Regulators want more time to review coal mine application
BISMARCK (AP) -- State regulators said Friday they plan to take more time to review plans to open a new coal mine in southwestern North Dakota after a technical review found hundreds of deficiencies in the application.
The North Dakota Public Service Commission's review of South Heart Coal LLC's mining application listed 376 deficiencies, many of them appearing to be clerical. Some legal descriptions and landowners weren't correctly or completely listed, and some electronic links within the application itself did not work.
The mine's developer said the findings were normal. The company hopes to have most of the issues resolved by late June, said Richard Voss, a vice president for South Heart Coal's parent company.
Other concerns outlined by regulators in a 68-page letter were more substantive, asking how the company would handle soil that is removed during coal mining, and how the mine's effect on local groundwater supplies would be monitored.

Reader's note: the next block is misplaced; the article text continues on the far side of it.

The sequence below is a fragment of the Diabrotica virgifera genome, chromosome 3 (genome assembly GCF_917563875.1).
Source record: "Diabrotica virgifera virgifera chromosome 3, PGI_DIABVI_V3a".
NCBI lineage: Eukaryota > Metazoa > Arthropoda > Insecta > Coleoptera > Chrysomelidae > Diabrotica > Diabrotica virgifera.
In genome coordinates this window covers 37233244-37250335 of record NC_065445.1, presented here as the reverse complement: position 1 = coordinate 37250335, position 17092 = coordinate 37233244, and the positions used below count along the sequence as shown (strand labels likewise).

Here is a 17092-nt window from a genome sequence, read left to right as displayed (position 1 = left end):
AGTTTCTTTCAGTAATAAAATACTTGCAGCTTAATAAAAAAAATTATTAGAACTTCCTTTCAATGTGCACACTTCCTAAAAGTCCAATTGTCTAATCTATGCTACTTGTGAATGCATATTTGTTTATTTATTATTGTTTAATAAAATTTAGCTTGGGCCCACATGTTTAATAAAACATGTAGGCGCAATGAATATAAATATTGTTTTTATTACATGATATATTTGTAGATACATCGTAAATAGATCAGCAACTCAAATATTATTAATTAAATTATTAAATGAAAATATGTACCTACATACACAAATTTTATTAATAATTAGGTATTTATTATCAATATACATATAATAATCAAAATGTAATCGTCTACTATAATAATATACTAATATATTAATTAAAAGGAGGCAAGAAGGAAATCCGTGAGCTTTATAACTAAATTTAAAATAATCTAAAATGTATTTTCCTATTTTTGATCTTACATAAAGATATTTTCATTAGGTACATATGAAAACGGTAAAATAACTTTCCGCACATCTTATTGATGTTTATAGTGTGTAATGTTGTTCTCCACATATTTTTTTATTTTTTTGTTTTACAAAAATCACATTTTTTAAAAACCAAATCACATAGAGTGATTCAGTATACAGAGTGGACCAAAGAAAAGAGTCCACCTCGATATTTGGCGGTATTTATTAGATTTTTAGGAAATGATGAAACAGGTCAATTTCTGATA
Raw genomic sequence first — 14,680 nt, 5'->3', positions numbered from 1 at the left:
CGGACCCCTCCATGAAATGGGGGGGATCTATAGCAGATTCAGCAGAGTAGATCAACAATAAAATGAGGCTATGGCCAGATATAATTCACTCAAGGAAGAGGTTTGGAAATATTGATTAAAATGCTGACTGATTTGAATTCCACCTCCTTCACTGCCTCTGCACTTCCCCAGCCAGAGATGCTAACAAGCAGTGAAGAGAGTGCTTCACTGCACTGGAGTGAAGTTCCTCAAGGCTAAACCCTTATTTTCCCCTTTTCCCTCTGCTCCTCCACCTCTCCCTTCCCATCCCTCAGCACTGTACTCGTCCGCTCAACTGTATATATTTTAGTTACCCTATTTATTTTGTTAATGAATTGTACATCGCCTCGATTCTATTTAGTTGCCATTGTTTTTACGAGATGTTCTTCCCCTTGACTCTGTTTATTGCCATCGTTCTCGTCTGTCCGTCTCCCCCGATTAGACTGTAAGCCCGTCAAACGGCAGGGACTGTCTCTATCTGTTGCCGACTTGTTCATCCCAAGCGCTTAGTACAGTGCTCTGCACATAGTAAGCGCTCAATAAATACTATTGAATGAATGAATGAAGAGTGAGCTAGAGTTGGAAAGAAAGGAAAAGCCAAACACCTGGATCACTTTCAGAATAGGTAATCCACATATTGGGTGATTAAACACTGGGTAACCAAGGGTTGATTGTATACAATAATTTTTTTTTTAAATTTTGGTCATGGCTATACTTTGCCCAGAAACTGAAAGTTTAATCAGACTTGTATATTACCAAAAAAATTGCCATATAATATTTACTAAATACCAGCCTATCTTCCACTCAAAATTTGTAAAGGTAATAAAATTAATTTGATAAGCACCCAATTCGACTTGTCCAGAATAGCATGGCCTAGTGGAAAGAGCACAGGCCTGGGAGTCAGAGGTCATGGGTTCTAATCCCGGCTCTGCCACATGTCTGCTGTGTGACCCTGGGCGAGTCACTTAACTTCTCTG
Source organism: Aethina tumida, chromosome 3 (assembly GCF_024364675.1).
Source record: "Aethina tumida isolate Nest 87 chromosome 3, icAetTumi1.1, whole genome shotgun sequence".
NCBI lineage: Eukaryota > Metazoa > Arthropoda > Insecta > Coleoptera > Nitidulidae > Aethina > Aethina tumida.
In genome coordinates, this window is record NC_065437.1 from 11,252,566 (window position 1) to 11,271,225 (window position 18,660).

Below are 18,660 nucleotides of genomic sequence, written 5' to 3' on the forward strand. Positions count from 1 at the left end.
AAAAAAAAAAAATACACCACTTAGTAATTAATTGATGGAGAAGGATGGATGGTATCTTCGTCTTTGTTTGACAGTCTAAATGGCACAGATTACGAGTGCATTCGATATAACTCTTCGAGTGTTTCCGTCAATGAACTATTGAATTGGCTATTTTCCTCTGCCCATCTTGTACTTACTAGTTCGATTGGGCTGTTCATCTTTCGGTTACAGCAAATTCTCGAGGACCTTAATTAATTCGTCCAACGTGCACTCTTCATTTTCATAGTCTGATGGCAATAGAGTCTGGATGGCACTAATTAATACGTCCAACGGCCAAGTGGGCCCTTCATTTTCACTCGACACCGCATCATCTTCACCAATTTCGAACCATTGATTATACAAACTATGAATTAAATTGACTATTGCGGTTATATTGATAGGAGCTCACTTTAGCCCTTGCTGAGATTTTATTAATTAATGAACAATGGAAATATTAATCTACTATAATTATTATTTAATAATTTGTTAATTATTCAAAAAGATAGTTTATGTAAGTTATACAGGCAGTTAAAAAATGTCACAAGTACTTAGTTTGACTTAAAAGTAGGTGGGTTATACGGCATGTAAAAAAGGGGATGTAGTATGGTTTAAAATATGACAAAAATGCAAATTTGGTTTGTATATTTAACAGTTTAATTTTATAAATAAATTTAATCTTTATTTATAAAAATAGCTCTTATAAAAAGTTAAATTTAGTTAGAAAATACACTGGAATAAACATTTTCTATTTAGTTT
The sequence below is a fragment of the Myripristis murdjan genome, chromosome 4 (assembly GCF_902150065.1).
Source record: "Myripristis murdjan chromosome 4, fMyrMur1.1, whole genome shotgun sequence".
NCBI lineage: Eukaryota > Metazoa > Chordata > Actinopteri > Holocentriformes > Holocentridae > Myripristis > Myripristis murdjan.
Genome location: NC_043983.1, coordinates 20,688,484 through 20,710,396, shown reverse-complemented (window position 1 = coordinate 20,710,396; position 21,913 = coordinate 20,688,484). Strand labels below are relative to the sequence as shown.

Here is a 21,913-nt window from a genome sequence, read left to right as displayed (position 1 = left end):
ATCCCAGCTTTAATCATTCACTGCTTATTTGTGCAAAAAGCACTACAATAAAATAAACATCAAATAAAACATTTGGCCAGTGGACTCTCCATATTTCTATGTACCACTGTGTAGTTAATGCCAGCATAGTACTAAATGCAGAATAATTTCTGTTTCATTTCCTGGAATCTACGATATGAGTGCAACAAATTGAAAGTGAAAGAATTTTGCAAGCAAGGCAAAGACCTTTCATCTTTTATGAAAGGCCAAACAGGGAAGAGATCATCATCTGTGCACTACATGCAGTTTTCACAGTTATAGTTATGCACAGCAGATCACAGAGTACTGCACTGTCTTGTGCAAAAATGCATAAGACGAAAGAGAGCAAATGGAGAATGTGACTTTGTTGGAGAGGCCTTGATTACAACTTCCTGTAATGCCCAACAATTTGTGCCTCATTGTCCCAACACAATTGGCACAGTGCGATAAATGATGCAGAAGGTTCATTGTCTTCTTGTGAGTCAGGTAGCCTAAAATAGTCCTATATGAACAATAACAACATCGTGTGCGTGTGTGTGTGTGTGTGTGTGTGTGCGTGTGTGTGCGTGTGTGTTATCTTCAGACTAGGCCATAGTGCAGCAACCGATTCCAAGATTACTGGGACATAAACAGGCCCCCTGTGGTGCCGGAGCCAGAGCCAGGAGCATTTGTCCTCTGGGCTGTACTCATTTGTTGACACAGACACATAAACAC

"It's a lengthy process," Voss said Friday. "A lot of it is routine ... We're certainly going to work everything out with them."
Jim Deutsch, director of the commission's reclamation division, said the agency would take an extra four months to examine the application once the concerns outlined in its original technical review were satisfied.
The proposed mine is near South Heart in western Stark County. It has drawn objections from some neighboring landowners, who say it would affect local water supplies and land uses.
Opponents also dislike the project's closeness to the south unit of the Theodore Roosevelt National Park, which is about 13 miles west of the mine's proposed location.
The Public Service Commission has scheduled two public hearings on the project, which will be held at 10 a.m. and 7 p.m. on June 28 at Dickinson State University's Beck Auditorium. The commission has also been asked to schedule a formal hearing on the mine application, which will allow opponents to directly question the mine's developers.
Voss said he hoped the majority of the permit deficiencies in the Public Service Commission's technical review would be resolved by then.
"We're going to make sure (state regulators) are comfortable with everything," he said.